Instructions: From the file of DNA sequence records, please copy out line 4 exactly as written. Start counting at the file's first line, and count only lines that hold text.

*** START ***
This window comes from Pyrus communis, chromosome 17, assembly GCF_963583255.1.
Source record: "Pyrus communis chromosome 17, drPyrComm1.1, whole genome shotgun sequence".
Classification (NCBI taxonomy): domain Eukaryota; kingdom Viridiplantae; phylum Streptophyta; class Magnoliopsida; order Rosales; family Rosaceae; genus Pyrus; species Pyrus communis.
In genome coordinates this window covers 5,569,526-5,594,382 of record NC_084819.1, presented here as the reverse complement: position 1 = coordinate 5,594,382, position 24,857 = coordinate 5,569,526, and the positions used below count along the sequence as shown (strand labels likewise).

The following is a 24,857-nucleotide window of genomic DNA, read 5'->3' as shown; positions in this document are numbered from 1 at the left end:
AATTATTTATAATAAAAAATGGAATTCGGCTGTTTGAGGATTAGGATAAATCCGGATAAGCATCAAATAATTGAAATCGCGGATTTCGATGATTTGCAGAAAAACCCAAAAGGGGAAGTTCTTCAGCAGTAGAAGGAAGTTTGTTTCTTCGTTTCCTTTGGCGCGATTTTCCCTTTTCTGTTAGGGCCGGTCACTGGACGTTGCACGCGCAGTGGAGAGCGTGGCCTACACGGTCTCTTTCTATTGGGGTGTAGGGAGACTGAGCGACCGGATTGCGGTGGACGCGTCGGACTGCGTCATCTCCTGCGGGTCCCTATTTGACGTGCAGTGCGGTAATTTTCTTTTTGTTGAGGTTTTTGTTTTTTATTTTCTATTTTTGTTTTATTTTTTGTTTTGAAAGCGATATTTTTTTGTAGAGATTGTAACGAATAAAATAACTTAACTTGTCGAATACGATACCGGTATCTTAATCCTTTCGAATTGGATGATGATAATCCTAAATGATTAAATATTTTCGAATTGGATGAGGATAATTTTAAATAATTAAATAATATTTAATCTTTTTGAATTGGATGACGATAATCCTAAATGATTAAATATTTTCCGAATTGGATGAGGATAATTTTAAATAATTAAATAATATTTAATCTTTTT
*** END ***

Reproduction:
In genome coordinates this window covers 5,569,526-5,594,382 of record NC_084819.1, presented here as the reverse complement: position 1 = coordinate 5,594,382, position 24,857 = coordinate 5,569,526, and the positions used below count along the sequence as shown (strand labels likewise).